Milestones and advice

From the Senior Years

On Friday 10 May, St Aloysius College hosted the Mother’s Day Breakfast – an important event and celebration of important women in the lives of our students. This was a major success, thanks in no small part to the leadership and support of our Senior students in particular our College Prefect team who worked both behind the scenes and in key supporting roles to support the smooth running and success of the morning.

For high school students, these women often serve as mentors, supporters, and guides. Their influence extends beyond academics, nurturing emotional growth and offering invaluable life lessons. Today, let's honor and appreciate these remarkable women who enrich our lives.

The role the mentors in the lives of Senior students is important and not to be underestimated as students reach their VCE years. Often, Senior years have important milestones: part time employment, gaining a Learners permit, 18th birthday celebrations, obtaining Provisional licenses and enrolling to vote, to name a few. These are important makers of increasing independence and responsibility; and yet, the role of support behind VCE students is not to be underestimated. This is particularly true as VCE students enter Week 5 of Term 2 and they will draw on the experience, wisdom and guidance of mentors – mothers, aunts, grandmother – especially as they reach the mid-way point of the Term when sage words, calmness and encouragement to students to draw on their personal strengths and those of all the people around them.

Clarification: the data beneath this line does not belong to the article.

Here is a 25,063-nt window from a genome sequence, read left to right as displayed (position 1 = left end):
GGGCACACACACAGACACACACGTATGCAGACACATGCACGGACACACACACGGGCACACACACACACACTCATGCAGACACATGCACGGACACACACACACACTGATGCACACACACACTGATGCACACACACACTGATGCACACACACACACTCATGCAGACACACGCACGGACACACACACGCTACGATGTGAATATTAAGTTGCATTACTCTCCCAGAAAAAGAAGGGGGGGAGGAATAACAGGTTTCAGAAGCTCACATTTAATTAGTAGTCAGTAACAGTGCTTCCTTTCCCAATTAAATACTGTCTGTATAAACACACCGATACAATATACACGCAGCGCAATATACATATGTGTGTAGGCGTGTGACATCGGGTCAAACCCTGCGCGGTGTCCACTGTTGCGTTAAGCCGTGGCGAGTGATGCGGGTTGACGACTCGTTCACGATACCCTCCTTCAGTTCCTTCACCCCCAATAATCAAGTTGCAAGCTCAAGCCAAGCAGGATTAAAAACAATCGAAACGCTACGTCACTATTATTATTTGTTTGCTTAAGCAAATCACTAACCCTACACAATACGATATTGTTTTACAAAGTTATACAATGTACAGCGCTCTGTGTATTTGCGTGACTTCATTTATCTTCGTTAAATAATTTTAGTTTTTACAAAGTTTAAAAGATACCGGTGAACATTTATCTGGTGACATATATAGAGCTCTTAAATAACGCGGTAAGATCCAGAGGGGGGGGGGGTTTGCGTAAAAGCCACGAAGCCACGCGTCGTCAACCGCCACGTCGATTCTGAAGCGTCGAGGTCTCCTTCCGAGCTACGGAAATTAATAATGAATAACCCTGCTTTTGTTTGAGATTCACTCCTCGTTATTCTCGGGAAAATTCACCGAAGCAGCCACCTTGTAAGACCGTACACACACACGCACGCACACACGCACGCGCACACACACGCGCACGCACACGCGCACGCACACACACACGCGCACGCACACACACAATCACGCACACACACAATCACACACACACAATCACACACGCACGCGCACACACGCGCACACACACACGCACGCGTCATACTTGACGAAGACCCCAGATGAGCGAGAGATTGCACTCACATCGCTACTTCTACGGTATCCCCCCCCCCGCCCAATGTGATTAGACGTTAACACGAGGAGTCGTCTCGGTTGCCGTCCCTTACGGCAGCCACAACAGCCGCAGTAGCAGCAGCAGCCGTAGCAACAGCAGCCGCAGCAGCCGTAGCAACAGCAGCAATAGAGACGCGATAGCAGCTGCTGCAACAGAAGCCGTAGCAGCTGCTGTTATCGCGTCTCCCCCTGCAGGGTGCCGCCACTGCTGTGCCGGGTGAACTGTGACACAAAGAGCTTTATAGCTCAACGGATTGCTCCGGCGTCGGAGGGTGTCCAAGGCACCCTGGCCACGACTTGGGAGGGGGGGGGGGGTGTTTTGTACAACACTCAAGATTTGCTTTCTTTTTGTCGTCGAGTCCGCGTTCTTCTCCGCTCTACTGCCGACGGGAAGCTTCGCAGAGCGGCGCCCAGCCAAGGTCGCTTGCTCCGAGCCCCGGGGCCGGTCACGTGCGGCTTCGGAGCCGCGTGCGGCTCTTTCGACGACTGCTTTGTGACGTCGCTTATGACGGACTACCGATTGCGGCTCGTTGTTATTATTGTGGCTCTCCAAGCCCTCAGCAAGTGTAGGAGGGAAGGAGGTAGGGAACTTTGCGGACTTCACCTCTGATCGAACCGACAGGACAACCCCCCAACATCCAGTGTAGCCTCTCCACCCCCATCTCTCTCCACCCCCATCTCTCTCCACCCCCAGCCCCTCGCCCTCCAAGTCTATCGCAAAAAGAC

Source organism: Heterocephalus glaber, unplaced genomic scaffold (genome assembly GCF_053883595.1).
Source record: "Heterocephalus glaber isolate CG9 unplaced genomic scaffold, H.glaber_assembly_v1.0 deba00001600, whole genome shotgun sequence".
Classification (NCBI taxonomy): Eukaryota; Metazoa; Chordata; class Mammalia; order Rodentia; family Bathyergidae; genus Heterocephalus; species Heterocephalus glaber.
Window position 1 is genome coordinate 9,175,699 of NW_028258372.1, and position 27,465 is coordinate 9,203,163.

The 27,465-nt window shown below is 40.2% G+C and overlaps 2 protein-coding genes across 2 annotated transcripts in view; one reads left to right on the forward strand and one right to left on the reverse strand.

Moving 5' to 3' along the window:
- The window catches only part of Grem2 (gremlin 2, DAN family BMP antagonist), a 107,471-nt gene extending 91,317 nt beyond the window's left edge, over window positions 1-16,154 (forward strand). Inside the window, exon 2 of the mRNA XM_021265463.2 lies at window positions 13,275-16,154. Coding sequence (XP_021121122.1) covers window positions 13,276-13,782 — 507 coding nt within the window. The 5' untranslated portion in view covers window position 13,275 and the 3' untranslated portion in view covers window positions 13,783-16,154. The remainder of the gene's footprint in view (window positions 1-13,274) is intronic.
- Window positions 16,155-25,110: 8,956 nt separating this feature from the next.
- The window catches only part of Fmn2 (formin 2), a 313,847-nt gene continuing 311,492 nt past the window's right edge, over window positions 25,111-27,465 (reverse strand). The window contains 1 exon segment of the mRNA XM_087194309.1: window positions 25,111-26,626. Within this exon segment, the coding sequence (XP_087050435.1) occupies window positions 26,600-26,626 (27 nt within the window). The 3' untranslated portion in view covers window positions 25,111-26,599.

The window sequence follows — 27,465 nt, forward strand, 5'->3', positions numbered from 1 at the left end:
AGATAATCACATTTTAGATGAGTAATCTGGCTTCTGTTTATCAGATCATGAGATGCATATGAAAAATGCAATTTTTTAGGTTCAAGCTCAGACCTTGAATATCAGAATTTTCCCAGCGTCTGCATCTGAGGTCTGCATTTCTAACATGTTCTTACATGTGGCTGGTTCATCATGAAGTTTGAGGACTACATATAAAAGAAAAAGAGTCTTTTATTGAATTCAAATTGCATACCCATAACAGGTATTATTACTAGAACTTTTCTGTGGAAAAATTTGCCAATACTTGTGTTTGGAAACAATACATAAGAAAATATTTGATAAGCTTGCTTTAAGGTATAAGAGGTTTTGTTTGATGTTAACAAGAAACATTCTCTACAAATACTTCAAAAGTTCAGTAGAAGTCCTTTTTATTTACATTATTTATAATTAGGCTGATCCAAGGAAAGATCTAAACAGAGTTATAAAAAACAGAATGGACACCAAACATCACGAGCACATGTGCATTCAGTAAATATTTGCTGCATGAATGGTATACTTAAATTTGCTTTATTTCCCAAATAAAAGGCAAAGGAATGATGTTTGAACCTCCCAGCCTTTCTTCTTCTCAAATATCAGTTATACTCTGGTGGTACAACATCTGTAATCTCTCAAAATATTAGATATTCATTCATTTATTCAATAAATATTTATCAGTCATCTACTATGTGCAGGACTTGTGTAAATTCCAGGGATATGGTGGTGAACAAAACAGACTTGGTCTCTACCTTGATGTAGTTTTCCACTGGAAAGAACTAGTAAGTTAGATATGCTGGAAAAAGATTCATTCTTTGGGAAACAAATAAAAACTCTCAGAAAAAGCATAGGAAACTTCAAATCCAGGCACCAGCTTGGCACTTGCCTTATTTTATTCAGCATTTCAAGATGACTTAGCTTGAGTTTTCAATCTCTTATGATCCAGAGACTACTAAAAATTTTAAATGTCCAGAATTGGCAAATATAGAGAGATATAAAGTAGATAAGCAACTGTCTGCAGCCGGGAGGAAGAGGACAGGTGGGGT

On the theme of connection between important female mentors, below is a short article from Year 11 student Edelweiss, who recently joined her mother in a cyber safety and security event hosted by Le French Tech with a focus on security, digital marketing and analytics and the powerful potential in emerging technology and the impact on people’s lives and possible work futures.

I recently joined my mother in a cyber event hosted by Le French Tech with a focus on the impact of technology on cyber security, work futures and the impact technology can have on communities. Le French Tech also invited a range of technology start-ups which were founded by Australians and French people living in Australia.
I was fortunate to meet my mother’s colleague and friend, Jacqui Loustau, who is the founder of the Australian Women in Security Network. This showed me the powerful impact women have in this important and rapidly changing industry.
I learned the following:

1. Cyber is not only on computers and mobile devices. They discussed cyber security in France for the Olympics. They considered the protection needed for public transport, airports and Olympic venues.
2. Cyber is not only about coding. There are other jobs which are considered to be part of cyber technology which harness a range of digital skills, competencies and systems-thinking. Some examples included sales, marketing and education industries.
3. Non-technical people who want to work in cyber-related industries. The personal story of a chef who lost her job during lockdown was inspiring about the way in which technology and her determination to bounce back in an industry that she had never considered from her training had offered her new direction and career opportunities despite not having a formal training or background in software engineering.
This was an inspiring conference and I’m grateful for having attended and all that I learned.

Tom Crowle
Senior Years Leader